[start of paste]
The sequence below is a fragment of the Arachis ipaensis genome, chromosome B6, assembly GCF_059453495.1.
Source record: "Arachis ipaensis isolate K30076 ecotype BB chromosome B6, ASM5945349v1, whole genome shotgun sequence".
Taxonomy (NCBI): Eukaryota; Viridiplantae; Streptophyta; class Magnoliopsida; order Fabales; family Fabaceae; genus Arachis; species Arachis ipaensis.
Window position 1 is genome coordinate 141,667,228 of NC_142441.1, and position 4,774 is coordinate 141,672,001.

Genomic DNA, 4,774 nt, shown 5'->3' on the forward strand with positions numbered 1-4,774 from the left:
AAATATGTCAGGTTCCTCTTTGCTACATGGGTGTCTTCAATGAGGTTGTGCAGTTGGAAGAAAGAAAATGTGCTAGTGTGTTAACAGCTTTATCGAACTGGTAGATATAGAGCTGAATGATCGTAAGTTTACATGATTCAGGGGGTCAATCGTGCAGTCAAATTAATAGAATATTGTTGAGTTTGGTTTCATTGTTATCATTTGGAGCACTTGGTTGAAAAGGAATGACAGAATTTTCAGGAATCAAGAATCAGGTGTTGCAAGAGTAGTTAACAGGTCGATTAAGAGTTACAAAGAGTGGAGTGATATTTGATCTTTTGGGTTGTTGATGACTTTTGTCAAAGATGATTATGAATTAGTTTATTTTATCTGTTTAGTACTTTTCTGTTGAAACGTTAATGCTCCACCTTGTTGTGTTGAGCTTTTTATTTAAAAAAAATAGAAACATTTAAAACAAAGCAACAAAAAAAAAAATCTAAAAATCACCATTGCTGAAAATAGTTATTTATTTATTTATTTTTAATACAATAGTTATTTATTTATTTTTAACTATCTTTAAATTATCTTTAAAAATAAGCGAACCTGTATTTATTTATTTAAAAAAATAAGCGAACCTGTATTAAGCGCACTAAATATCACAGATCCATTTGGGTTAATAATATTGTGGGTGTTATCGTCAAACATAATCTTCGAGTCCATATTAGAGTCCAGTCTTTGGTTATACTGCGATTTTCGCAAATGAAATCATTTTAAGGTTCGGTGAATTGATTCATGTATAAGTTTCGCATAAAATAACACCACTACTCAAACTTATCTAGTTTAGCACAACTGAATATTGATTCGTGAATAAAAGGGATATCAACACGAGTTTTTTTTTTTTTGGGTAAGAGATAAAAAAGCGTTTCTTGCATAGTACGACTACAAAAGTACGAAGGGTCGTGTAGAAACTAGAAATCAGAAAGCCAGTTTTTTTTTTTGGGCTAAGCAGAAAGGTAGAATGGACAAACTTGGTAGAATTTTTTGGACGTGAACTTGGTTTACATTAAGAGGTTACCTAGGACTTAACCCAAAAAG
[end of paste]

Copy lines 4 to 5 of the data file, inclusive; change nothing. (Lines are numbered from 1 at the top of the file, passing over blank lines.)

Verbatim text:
Window position 1 is genome coordinate 141,667,228 of NC_142441.1, and position 4,774 is coordinate 141,672,001.

Genomic DNA, 4,774 nt, shown 5'->3' on the forward strand with positions numbered 1-4,774 from the left: